Call Me No One – “Last Parade”

“Sevendust’s Clint Lowery branches out with a new project that is both strikingly different and refreshingly unique.”

by Tango Sho’Nuff

Clint Lowery is a rare breed of artist.  Jaded yet optimistic, cynical yet humble, in short…not your typical rock star.  This is probably Lowery’s most enduring quality…he’s NOT a rock star.  He’s a musician who treats his craft as art, not product.  Between his work with Sevendust and Dark New Day, (along with his acoustic offerings under the moniker “Hello Demons, Meet Skeletons”) Lowery has forged a signature sound that is unmistakably his own.  Which brings us to Call Me No One, the latest chapter of his musical legacy.  While all the key elements of Lowery’s style are here and accounted for, “Last Parade” is unlike anything we’ve heard from him before.  For those of you looking to hear Sevendust mkII, you will come away disappointed.  But if you dig deeper, and listen with an open mind, you will be treated to an album that (in this writer’s humble opinion) is one of the most refreshingly original slabs of hard rock released in the past 10 years.

“Last Parade” begins with a whisper on the aptly titled “Intro”.  A lone acoustic guitar arpeggiates sparse chords that are both beautiful and dissonant as Lowery softly repeats “The whole world is dead…the world is dead”,  which quickly segues into the lyric’s namesake track “The World is Dead”.  Uptempo and heavy, yet not overly metallic, the track serves as a good starting point and does a good job at introducing the listener to the CMNO sound.  The arrangement breathes and lets Lowery’s voice shine as the vocals morph from his usual timbre into a more aggressive tone when called for.  The track also features a lyrical yet quirky guitar solo (one of many throughout the disc) that should delight fans that have been clamouring for more of Clint’s lead work.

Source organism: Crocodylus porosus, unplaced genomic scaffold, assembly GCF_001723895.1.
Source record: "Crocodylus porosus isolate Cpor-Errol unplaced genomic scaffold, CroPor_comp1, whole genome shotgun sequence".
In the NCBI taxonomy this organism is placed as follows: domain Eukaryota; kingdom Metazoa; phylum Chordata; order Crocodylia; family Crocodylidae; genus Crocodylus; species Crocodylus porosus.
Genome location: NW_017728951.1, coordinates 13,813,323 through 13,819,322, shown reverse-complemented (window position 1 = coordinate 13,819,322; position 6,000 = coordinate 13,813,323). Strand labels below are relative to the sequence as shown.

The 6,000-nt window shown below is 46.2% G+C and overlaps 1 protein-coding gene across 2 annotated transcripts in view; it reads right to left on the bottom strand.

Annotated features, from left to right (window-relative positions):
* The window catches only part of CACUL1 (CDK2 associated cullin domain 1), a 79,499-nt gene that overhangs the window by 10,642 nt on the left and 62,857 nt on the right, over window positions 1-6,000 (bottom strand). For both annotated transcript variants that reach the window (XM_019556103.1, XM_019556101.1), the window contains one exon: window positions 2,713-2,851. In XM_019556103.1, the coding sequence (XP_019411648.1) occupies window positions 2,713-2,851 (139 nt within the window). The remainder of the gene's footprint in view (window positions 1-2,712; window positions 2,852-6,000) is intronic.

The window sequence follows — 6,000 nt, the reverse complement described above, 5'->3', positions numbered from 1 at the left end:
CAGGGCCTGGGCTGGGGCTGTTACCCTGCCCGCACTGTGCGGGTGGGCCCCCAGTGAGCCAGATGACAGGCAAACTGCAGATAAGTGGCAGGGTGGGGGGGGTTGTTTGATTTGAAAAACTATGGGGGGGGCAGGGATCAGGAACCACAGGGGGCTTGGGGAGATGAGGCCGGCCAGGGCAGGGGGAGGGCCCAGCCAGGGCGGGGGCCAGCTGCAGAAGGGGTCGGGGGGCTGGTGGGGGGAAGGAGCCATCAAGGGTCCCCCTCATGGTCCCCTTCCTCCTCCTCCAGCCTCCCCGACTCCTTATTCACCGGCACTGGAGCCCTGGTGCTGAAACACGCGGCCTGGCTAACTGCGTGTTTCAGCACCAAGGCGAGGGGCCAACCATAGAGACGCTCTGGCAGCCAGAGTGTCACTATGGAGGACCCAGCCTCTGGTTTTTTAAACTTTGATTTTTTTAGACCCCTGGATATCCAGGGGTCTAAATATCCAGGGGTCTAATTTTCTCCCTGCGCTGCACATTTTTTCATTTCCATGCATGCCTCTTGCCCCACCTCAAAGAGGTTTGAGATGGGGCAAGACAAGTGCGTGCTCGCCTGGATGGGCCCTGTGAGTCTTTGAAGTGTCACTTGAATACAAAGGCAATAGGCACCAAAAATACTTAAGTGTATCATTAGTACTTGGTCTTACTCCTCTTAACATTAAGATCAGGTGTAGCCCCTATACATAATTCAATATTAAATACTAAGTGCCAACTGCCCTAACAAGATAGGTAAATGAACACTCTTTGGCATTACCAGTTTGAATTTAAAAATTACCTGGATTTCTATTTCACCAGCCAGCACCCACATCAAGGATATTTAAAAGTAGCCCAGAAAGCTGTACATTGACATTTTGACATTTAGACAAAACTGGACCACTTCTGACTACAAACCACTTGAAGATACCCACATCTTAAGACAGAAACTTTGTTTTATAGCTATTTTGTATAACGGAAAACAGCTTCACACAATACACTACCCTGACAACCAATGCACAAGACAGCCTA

Next up is “Thunderbird”, a track that wouldn’t sound too out-of-place on a Foo Fighters record albeit slightly heavier.  With hooky melodies, effects-laden guitars, and a bombastic chorus…it’s easy to see why it was chosen as the album’s second single.  While it’s definitely a radio worthy track, Lowery’s outside-the-box melodies coupled with an odd chord progression give it a fresh sound that is sure to stand out amongst rock radio’s standard drivel.  Skipping ahead a bit, we’re treated to the country/punk/metal hybrid of “Hillbilly”.  After the banjo intro (yep…banjo) lures you into a false sense of security, the song’s fast paced, octave-treated riff hits you in the chest, followed by a punkish beat and a fun, tongue-in-cheek lyric.  Also of note is the very cool bluegrass-thrash lead break (I do believe that’s the first time I’ve ever used that term).

The pace slows and the mood darkens on “All’s Well”, a very somber yet dynamic song that features one of the album’s standout vocal performances alongside what very well may be Lowery’s finest guitar solo to date.  The track’s instrumentation more than serves it’s purpose, helping convey the emotion of the lyric with harmonized clean electrics and sparse piano in the verses balanced with big, distorted chords in the chorus.  Thing’s pick back up with “Biggest Fan” (the album’s first single).  One of the more uptempo tracks found on the disc, it’s filled with hellish drums, killer grooves and a downright shredding lead.  I do want to take this opportunity to point out the outstanding drum performance given by Mr. Morgan Rose.  Widely considered to be one of the finest drummers in the metal genre (or any genre for that matter), his immaculate sense of timing and dynamics along with his acrobatic fills are as impressive as ever, and while his vocals are a bit more downplayed than on Sevendust’s material, when called upon they add just the right amount of vibe needed.